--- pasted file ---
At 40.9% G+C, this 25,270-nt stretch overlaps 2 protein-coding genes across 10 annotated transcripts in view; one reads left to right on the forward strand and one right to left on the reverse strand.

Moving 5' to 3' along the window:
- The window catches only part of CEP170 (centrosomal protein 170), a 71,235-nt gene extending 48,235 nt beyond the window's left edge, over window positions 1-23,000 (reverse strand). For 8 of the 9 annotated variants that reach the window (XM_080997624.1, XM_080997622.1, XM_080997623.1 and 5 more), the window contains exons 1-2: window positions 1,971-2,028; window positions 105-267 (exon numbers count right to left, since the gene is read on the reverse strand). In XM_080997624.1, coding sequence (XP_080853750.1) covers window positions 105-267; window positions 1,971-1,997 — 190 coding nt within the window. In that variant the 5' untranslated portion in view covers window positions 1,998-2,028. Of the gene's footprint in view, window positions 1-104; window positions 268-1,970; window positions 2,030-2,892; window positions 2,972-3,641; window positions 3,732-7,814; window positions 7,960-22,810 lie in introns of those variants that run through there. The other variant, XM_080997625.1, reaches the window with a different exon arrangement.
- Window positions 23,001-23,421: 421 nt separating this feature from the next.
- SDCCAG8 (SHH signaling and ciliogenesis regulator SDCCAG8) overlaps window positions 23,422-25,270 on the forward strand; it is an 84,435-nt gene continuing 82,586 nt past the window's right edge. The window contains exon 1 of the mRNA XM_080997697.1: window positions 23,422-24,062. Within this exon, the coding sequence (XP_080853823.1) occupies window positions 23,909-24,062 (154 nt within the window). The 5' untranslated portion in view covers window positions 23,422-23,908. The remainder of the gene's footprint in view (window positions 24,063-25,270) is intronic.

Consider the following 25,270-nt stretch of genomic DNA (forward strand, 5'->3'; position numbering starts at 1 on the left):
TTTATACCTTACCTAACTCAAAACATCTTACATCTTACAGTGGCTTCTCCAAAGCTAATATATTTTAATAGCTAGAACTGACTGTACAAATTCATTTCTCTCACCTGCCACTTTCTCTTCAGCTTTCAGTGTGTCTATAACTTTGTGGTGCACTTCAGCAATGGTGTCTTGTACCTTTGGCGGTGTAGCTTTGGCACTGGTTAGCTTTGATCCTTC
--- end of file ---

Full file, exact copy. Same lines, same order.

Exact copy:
At 40.9% G+C, this 25,270-nt stretch overlaps 2 protein-coding genes across 10 annotated transcripts in view; one reads left to right on the forward strand and one right to left on the reverse strand.

Moving 5' to 3' along the window:
- The window catches only part of CEP170 (centrosomal protein 170), a 71,235-nt gene extending 48,235 nt beyond the window's left edge, over window positions 1-23,000 (reverse strand). For 8 of the 9 annotated variants that reach the window (XM_080997624.1, XM_080997622.1, XM_080997623.1 and 5 more), the window contains exons 1-2: window positions 1,971-2,028; window positions 105-267 (exon numbers count right to left, since the gene is read on the reverse strand). In XM_080997624.1, coding sequence (XP_080853750.1) covers window positions 105-267; window positions 1,971-1,997 — 190 coding nt within the window. In that variant the 5' untranslated portion in view covers window positions 1,998-2,028. Of the gene's footprint in view, window positions 1-104; window positions 268-1,970; window positions 2,030-2,892; window positions 2,972-3,641; window positions 3,732-7,814; window positions 7,960-22,810 lie in introns of those variants that run through there. The other variant, XM_080997625.1, reaches the window with a different exon arrangement.
- Window positions 23,001-23,421: 421 nt separating this feature from the next.
- SDCCAG8 (SHH signaling and ciliogenesis regulator SDCCAG8) overlaps window positions 23,422-25,270 on the forward strand; it is an 84,435-nt gene continuing 82,586 nt past the window's right edge. The window contains exon 1 of the mRNA XM_080997697.1: window positions 23,422-24,062. Within this exon, the coding sequence (XP_080853823.1) occupies window positions 23,909-24,062 (154 nt within the window). The 5' untranslated portion in view covers window positions 23,422-23,908. The remainder of the gene's footprint in view (window positions 24,063-25,270) is intronic.

Consider the following 25,270-nt stretch of genomic DNA (forward strand, 5'->3'; position numbering starts at 1 on the left):
TTTATACCTTACCTAACTCAAAACATCTTACATCTTACAGTGGCTTCTCCAAAGCTAATATATTTTAATAGCTAGAACTGACTGTACAAATTCATTTCTCTCACCTGCCACTTTCTCTTCAGCTTTCAGTGTGTCTATAACTTTGTGGTGCACTTCAGCAATGGTGTCTTGTACCTTTGGCGGTGTAGCTTTGGCACTGGTTAGCTTTGATCCTTC